Scotland Street series by Alexander McCall Smith
Have recently rattled through a subset of the full Scotland Street series:
The Importance of Being Seven:
Despite inhabiting a great city renowned for its impeccable restraint, the extended family of 44 Scotland Street is trembling on the brink of reckless self-indulgence. Matthew and Elspeth receive startling – and expensive – news on a visit to the Infirmary, Angus and Domenica are contemplating an Italian ménage a trois, and even Big Lou is overheard discussing cosmetic surgery. But when Bertie Pollock – six years old and impatient to be seven – mislays his meddling mother Irene one afternoon, a valuable lesson is learned: that wish-fulfilment is a dangerous business.
Bertie Plays the Blues:
Even down to its well-set Georgian townhouses, Edinburgh is a hymn to measure and harmony. But on Scotland Street, domestic accord is in short supply. Matthew and Elspeth welcome three new arrivals, though the joys of multiple parenthood are somewhat lost due to sleep deprivation and the difficulties of telling their brood apart. Angus and Domenica are to marry, and Domenica has ambitious and disturbing plans for their living arrangements, especially when it appears that Antonia, in Italy recuperating from Stendhal Syndrome, may not return. And little Bertie, feeling blue, puts himself up for adoption on eBay. Can Edinburgh’s most deliciously dysfunctional residents forsake discord and learn to dance to the same happy tune?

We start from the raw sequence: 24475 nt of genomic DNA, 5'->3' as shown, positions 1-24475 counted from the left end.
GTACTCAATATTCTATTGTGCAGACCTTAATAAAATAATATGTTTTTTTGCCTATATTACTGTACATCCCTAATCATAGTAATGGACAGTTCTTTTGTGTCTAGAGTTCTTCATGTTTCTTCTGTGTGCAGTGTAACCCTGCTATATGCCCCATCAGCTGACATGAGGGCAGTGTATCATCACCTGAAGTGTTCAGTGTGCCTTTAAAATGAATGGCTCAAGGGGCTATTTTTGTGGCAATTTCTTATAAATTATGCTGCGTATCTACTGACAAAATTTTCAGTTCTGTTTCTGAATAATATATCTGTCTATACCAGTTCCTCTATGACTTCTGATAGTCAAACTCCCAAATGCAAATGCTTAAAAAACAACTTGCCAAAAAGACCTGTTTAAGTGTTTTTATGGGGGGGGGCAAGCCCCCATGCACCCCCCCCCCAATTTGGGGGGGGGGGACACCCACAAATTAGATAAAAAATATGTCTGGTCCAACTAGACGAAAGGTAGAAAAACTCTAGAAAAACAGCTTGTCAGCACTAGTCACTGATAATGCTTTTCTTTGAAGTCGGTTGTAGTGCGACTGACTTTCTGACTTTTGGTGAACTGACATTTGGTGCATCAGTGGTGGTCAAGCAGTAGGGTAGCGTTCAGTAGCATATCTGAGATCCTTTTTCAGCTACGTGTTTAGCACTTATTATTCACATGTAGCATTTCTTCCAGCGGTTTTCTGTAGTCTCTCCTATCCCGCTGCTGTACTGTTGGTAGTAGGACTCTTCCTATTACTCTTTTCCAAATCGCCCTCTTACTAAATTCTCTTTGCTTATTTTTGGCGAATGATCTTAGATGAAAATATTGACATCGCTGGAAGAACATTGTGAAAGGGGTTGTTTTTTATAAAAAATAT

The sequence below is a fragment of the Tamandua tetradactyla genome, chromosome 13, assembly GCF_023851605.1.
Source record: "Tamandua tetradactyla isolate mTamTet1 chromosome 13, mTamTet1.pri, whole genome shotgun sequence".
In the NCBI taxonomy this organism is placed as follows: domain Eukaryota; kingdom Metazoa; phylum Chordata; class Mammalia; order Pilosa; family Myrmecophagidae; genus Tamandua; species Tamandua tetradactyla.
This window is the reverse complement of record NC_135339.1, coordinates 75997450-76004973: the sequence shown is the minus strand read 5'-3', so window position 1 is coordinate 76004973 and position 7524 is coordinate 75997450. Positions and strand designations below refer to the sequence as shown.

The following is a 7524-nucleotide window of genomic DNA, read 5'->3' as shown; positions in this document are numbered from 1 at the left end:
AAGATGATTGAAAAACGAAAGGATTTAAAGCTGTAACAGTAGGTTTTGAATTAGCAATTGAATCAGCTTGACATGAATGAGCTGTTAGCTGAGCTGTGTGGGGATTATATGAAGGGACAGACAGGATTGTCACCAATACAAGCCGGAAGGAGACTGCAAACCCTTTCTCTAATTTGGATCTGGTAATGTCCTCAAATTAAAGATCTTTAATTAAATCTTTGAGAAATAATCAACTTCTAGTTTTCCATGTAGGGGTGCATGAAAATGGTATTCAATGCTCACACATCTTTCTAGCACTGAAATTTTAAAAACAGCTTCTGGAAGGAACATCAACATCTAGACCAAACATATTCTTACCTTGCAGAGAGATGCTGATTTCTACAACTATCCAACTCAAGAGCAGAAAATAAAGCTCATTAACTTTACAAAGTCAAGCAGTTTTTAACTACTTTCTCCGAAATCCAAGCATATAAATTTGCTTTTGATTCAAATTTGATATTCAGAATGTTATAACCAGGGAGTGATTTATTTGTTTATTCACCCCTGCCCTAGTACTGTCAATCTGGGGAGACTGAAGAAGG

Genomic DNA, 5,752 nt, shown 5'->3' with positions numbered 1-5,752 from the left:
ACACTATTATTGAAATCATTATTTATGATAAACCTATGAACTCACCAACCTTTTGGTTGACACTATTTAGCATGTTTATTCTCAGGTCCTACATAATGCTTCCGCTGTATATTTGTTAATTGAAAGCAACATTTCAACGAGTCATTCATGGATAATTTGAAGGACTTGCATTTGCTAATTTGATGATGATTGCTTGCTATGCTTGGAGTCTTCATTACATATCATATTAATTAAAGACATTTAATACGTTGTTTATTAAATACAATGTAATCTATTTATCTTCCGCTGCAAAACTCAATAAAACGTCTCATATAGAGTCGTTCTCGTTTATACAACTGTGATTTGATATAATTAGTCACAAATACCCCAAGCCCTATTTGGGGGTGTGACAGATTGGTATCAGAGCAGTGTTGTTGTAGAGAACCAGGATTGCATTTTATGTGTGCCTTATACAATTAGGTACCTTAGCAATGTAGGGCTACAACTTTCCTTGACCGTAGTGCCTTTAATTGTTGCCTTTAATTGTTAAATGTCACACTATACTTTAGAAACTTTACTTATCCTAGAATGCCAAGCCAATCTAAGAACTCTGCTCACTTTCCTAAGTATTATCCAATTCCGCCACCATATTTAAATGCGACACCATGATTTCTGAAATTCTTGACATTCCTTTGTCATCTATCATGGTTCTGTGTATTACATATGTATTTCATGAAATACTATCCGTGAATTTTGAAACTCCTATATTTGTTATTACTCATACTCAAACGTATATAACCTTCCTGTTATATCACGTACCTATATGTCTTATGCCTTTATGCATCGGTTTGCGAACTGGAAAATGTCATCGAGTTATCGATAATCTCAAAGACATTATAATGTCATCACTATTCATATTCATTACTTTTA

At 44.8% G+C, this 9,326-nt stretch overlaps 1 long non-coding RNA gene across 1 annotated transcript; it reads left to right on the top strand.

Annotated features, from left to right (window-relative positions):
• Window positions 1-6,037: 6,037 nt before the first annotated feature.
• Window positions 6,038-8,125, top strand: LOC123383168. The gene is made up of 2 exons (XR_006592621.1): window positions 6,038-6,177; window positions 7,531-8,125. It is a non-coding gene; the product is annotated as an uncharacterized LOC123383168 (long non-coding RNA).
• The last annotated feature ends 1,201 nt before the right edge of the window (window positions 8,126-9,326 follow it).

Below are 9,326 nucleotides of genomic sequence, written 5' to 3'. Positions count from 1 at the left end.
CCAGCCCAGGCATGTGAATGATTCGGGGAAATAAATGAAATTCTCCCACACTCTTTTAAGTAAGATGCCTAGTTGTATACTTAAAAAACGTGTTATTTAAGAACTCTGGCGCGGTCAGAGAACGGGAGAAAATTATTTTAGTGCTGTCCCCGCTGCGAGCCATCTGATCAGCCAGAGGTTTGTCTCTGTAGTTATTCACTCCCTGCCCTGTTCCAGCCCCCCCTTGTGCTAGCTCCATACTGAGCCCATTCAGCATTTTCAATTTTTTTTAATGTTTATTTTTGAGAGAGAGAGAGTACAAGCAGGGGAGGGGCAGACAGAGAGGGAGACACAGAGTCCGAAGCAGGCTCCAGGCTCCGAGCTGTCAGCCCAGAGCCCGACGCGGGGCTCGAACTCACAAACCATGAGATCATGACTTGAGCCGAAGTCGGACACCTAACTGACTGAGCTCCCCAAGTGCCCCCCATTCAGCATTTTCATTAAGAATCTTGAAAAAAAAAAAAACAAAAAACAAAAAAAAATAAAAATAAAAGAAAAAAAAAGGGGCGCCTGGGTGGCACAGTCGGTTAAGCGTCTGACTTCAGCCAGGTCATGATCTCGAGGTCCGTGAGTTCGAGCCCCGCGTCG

Sunshine on Scotland Street:
Scotland Street witnesses the wedding of the century of Angus Lordie to Domenica Macdonald, but as the newlyweds depart on honeymoon Edinburgh is in disarray. Recovering from the trauma of being best man, Matthew is taken up by a Dane called Bo, while Cyril eludes his dog-sitter and embarks on an odyssey involving fox-holes and the official residence of a cardinal. Narcissist Bruce meets his match in the form of a sinister doppelganger; Bertie, set up by his mother for fresh embarrassment at school, yearns for freedom; and Big Lou goes viral. But the residents of Scotland Street rally, and order – and Cyril – is restored by the combined effects of understanding, kindness, and, most of all, friendship.
With great characters and entertaining plotting this really is a series which keeps on giving. Originally published as weekly instalments in the newspaper (and they may still be) they retain a feel of a series of interconnecting episodes. If you’ve not read any of these before then it’s time to catch up with all of the Scotland Street fun and games.